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Despite pandemic, hundreds of storm spotters attend online training

23 regularly scheduled storm spotter classes were canceled due to COVID-19 stay-at-home orders.

COLORADO, USA — The National Weather Service (NWS) is usually very busy in the month of April training storm spotters in towns all across northeast Colorado – but all those sessions this year have been canceled due to the stay-at-home order.

The local NWS office in Boulder hosted its first-ever online storm spotter training session Tuesday night. They said that more than 600 people registered for the class, and most of them showed up. 


After a two-hour training session, they became official weather spotters in the Skywarn Network, and will now be the eyes below the radar beam for the meteorologists who issue storm warnings for 22 counties in northeastern Colorado.

"We call it ground truth," said Greg Hanson, the warning coordination meteorologist at NWS Boulder. "We want to know what's really happening below our instruments, especially farther away from the radar."0

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Hanson said an accurate storm report early in the day can also help them calibrate their instruments. Radar information that looks similar can mean different things on different days due to the way the atmospheric conditions change radar information.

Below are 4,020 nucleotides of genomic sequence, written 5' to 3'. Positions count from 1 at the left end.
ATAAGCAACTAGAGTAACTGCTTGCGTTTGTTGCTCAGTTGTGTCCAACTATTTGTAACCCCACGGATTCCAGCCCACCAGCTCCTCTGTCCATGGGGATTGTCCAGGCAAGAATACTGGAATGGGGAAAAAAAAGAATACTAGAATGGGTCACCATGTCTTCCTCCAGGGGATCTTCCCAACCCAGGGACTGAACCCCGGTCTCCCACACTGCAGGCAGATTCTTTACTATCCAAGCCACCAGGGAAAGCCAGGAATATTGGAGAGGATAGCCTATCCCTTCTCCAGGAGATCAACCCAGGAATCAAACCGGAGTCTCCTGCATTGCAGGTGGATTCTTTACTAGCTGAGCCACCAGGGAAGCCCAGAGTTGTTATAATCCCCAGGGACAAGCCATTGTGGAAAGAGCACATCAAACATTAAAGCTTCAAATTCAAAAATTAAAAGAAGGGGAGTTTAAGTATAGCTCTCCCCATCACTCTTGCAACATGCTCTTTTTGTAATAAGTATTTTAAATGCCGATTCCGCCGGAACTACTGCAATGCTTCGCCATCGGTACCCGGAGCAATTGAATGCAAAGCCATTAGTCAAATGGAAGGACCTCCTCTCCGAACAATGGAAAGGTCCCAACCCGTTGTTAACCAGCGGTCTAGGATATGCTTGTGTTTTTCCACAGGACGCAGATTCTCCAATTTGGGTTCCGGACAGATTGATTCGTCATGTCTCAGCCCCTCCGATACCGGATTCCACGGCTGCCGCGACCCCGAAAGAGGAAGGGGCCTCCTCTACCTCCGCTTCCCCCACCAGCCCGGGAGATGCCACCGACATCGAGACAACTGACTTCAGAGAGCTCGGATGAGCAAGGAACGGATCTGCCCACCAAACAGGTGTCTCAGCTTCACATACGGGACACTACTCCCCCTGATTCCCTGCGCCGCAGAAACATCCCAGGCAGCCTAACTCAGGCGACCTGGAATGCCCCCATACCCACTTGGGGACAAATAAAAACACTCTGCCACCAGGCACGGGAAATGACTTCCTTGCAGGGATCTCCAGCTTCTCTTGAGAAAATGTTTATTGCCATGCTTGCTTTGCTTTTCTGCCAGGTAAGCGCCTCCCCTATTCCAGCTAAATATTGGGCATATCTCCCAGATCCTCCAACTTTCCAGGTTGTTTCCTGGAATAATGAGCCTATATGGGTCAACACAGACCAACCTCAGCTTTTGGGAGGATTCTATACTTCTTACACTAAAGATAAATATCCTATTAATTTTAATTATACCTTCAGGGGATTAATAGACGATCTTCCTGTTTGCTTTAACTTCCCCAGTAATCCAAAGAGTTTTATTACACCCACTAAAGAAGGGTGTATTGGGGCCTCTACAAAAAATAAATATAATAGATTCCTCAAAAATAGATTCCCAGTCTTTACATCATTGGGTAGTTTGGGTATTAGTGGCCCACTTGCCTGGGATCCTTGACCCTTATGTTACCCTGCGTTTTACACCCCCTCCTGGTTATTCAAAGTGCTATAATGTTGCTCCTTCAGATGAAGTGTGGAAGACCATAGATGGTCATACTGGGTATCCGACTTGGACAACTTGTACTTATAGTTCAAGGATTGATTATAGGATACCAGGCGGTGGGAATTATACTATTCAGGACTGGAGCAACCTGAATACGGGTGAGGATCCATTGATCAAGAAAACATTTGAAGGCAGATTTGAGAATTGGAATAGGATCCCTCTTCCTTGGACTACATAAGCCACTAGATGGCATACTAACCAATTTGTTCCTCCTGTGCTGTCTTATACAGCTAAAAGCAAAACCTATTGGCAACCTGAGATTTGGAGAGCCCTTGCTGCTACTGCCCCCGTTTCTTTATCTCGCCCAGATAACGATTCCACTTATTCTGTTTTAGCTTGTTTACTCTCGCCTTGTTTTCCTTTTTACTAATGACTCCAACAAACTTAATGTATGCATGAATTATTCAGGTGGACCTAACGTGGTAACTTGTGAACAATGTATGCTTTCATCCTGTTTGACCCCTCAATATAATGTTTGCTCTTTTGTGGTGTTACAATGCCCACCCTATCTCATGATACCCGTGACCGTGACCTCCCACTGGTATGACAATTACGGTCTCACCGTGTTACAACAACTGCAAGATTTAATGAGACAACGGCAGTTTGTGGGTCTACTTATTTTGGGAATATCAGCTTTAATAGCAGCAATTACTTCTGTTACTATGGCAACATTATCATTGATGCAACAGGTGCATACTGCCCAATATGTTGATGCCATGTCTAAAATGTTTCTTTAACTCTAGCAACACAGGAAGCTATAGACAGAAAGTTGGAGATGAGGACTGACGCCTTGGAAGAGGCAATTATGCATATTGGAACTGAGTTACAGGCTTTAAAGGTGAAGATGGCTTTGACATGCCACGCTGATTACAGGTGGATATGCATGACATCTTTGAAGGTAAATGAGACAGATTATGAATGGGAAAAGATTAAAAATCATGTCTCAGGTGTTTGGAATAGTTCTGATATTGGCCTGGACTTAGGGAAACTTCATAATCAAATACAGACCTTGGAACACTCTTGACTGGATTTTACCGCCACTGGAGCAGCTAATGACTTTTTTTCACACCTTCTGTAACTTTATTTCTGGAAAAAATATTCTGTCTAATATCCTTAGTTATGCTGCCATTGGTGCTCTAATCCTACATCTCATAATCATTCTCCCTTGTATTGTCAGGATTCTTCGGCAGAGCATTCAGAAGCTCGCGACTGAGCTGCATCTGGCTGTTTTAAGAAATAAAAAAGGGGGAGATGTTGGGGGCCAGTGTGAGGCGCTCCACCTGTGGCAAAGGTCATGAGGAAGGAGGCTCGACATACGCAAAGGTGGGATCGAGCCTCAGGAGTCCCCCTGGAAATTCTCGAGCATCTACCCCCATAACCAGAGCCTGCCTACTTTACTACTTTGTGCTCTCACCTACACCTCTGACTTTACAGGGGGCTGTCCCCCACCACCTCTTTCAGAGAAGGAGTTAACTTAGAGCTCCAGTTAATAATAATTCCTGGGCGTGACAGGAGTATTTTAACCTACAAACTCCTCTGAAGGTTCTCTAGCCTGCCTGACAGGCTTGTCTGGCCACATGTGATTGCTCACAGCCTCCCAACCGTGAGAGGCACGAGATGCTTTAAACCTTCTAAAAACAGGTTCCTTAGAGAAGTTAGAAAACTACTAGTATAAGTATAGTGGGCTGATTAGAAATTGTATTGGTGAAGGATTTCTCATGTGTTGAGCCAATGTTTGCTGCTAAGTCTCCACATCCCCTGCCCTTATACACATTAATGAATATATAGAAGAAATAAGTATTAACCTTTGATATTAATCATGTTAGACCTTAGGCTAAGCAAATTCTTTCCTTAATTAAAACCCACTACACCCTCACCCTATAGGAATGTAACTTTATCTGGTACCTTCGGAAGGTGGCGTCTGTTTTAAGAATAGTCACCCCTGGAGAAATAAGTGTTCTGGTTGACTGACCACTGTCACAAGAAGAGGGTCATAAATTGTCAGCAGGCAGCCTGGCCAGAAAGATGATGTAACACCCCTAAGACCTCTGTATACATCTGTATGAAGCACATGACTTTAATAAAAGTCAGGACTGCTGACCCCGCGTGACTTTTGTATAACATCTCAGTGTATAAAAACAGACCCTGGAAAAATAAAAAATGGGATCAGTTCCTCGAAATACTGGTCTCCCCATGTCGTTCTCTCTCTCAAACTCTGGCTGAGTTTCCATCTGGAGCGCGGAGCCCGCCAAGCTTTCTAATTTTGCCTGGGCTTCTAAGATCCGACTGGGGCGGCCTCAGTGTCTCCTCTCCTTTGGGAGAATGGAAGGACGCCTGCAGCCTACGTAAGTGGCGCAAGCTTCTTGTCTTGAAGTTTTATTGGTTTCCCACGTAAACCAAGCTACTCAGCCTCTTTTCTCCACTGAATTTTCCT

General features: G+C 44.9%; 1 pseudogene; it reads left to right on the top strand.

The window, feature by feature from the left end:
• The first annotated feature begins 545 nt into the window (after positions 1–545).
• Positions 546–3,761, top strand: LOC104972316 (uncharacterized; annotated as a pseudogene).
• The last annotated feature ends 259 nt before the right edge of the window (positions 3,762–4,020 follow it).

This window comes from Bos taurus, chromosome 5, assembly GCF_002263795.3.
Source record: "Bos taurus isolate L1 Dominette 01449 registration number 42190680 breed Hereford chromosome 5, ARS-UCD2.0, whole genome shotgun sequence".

"If we know that one inch hail is falling on the ground under a storm, we can look at the display and know what radar reflection one inch hail is under these conditions for the rest of the storm event," Hanson said. 

And of course the spotters help them identify the dangers that are present in places where their instruments can't reach, like large hail, damaging wind gusts, tornadoes, and flash floods.

He said that the storm spotter class is truly a crash course but it’s loaded of specifics. That gives the National Weather Service confidence in the reports the receive.

“We trust them," Hanson said. "They’ve gone through the training and we trust what they are telling us." 


Spotters and chasers are a little different but their traits blend in quite a bit. 

Storm spotters trained in the NWS sessions like the one on Tuesday night become part of a nework called SKYWARN. Hanson said there are more than 8,500 of these spotters in northeastern Colorado.

And while some storm spotters chase storms, most don’t go more than a mile from their homes. When they are activated by NWS or their local emergency management offices, they can coordinate with each other to cover the area. 

SKYWARN began with HAM radio operators and continues to be a big part of the network. 

Storm chasers are mainly interested in experiencing and witnessing storms while documenting them for personal or monetary reasons.

Many chasers are also SKYWARN spotters and call in storm reports to the NWS.

Hanson said all storm spotters and storm chasers should be watching storms from home until further notice. 

“So, we are asking everyone to heed the state and local orders," Hanson said. "If those orders are to stay at home, then that’s what we are asking people to do." 

The NWS is planning to have another online training session in case there are more that want to join the spotter network.

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